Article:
Senior thesis Five Flights grapples with spiritual identity – Kenyon Collegian

The Kenyon College Drama, Dance, and Cinema Club kicked off their 2020 season at the Hill Theater last Friday with a senior thesis production of Adam Bocks Five Flights. Lights went up on Henry Ratliff 20, who played the role of Ed, displaying a diorama with what would soon become the most divisive element of the show: an aviary.

The aviary is sought after by many. Jane (Maggie Perkins 20) is Eds sister-in-law who wants to sell the property. Adele and Olivia (Hannah Johnston 20 and Sarah Dailey 20), Eds sister and her best friend, want to convert it into a church for Olivias new religion, the Church of the Fifth Day.

Ed himself is in a state of uncertaintyeventually wanting to let the ground bury it while it still breathes.

The aviary was built by Ed and Adeles recently deceased father for his late wife, whose soul, he believed, had become a bird. This belief of their fathers becomes controversial among Ed, Adele and their brother Bobby years later, as they try to decide how to deal with the aviary. Five Flights explores familial conflict in a time of mourning and distress.

Through religious preaching, the pursuit of Eds love interest, professional hockey player Tom (Teddy Fischer 22), and comic relief from his best friend Andre (Caleb Stern 23), the characters distract themselves from facing their fathers death head-on.

Adele, due to the tight-knit nature of her relationship with her father, finds herself reminiscing about the way that her father dealt with her mothers death: obsessing over the birds he would bring into the aviary and doing whatever he could to keep her spirit alive.

Johnston believed that Adele using Olivias interest in repurposing the aviary is an act of Adele remembering how she used to believe in her dad and that since hes died, it shows hope and gives her a reason to believe something else.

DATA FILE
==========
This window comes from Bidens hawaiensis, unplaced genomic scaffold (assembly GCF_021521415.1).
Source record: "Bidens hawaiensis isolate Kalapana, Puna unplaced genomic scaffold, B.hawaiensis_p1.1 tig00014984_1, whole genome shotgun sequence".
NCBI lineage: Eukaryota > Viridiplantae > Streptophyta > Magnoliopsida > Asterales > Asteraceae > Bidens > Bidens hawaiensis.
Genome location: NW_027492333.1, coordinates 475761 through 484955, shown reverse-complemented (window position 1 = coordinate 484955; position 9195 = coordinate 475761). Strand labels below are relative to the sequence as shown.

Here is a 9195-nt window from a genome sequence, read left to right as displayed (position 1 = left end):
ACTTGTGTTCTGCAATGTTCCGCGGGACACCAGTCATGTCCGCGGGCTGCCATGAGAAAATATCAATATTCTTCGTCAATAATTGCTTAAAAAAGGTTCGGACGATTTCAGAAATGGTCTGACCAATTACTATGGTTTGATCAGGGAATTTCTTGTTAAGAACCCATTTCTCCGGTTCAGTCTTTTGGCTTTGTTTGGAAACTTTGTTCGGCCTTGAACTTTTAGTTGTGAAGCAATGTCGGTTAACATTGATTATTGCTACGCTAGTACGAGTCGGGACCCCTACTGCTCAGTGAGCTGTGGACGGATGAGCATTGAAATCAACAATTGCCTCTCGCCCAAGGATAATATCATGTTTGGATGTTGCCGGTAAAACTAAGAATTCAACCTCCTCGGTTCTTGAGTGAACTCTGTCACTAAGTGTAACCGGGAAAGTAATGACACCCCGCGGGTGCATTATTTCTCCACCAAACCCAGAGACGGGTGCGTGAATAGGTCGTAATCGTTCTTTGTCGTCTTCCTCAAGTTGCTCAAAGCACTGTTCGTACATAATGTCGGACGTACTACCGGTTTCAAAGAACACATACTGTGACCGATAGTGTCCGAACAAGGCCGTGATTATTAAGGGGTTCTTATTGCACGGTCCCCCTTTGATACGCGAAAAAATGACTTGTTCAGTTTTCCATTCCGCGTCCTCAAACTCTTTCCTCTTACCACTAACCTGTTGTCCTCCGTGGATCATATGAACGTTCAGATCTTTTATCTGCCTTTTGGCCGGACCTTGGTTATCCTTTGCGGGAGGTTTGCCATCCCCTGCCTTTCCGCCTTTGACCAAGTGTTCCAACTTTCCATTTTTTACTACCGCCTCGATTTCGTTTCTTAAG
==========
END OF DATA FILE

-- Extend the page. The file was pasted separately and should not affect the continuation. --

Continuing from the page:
While Adele and Olivias pursuit of the aviary seems to be the most unwavering, every family member expresses their desire for the aviary equally through argument filled dialogue, which, to members of the cast, was a reason why they selected Five Flights for their senior thesis.

I thought it was perfect because its by Adam Bock, who really focuses on a group protagonistso even though the show is Eds play, it really explores every character pretty much evenly, Johnston said.

Five Flights explores themes of intense familial conflict, the crossroads of spirituality and death, and the navigation of love and vulnerability. The cast guided the audience through powerful displays of passion and loss with continuous banter throughout the show.

My character struggles a lot with what to believe in and why you should believe in it, Johnston said, and this guided narration of siblings coping with their fathers death she feels provokes the question of wondering, what can religion offer us, how can it hurt us, how can it help us.

Originally posted here:

Senior thesis Five Flights grapples with spiritual identity - Kenyon Collegian

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